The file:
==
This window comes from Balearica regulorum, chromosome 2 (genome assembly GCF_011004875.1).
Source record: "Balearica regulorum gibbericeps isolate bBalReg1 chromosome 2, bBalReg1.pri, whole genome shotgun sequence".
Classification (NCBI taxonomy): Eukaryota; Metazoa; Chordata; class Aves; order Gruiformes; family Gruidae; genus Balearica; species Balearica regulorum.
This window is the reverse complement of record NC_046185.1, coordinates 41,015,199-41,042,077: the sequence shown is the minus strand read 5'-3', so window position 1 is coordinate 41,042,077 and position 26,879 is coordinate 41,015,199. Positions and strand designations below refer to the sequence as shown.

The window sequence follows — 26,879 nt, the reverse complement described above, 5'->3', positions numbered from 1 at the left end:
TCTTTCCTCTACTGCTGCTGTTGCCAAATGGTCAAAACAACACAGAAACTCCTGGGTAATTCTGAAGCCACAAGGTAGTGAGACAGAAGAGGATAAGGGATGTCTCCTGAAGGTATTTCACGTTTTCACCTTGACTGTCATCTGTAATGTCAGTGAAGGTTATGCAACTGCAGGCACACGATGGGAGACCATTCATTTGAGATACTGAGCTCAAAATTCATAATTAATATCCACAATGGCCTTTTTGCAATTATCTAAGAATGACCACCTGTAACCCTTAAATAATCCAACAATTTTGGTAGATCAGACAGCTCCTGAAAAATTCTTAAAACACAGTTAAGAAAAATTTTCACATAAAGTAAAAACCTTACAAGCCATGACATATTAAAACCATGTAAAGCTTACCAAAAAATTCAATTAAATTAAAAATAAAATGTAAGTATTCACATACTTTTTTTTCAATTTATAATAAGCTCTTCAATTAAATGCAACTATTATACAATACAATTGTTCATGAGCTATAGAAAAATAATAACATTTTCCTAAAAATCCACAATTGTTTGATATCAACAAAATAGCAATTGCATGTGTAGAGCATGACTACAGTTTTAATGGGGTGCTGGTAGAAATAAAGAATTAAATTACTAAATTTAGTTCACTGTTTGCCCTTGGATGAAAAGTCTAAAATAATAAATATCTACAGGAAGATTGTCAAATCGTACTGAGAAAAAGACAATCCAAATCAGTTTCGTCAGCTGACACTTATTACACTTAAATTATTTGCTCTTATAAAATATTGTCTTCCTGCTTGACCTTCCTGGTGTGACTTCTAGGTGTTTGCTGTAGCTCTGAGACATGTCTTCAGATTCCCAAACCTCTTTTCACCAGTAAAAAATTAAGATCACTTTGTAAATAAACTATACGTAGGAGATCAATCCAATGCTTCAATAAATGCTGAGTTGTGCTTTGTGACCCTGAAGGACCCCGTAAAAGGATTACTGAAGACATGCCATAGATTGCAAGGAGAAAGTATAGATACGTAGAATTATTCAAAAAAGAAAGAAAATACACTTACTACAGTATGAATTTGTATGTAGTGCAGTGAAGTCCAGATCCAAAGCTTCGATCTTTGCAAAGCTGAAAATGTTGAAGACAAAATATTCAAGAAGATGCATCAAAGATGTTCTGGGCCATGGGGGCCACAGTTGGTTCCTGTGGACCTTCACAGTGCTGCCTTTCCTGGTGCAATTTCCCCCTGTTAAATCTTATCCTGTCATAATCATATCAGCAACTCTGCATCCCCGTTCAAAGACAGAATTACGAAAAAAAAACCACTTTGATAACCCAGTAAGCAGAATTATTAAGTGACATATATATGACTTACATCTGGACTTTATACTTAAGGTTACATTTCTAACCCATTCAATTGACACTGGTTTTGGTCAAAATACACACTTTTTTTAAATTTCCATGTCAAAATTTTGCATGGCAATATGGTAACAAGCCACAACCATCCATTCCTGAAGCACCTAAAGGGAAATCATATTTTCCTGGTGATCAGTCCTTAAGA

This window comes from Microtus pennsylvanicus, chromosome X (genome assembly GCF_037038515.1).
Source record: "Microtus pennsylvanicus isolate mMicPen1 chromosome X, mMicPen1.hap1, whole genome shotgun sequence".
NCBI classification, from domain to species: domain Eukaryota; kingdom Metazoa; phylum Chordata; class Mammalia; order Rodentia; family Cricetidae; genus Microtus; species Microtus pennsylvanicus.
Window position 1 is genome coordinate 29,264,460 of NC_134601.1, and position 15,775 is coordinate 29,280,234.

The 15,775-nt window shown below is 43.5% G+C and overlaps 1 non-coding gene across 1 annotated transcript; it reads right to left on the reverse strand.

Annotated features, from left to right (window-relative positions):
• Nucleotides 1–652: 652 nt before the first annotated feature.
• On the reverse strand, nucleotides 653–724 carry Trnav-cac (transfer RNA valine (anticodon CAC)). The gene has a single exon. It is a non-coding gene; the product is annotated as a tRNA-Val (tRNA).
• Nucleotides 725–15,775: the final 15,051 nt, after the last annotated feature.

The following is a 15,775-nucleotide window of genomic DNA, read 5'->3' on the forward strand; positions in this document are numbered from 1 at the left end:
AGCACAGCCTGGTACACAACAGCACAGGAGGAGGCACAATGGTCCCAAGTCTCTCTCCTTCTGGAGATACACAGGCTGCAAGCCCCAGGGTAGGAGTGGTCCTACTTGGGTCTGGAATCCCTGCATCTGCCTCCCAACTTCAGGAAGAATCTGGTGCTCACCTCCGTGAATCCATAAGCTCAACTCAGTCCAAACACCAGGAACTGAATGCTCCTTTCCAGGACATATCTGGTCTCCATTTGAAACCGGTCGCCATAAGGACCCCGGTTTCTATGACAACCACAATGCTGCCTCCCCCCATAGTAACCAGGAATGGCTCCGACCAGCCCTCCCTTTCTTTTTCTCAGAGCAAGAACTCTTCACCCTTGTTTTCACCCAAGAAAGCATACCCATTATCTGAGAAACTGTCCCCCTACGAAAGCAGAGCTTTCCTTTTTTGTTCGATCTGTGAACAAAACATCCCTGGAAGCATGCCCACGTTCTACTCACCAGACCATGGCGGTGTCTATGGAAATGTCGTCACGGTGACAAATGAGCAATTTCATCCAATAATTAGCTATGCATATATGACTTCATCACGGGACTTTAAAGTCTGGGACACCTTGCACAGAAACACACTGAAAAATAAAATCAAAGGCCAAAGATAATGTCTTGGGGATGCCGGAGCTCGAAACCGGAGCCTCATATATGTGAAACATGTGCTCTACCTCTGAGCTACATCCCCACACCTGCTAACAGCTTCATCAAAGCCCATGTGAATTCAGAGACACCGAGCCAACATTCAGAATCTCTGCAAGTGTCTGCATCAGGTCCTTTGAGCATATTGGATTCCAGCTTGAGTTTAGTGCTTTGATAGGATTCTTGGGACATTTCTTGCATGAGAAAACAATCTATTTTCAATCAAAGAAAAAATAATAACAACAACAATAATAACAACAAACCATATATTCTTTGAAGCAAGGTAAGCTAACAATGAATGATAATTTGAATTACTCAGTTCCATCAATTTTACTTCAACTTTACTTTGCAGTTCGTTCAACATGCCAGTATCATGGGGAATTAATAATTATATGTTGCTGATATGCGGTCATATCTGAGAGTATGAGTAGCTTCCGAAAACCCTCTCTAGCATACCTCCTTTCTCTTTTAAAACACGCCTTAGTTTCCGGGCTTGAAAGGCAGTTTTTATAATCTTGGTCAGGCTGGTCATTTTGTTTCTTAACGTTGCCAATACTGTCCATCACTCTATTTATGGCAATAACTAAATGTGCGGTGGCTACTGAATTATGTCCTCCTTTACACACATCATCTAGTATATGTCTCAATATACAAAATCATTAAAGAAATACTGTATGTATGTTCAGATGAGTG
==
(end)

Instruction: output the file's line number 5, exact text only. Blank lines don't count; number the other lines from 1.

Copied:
The window sequence follows — 26,879 nt, the reverse complement described above, 5'->3', positions numbered from 1 at the left end: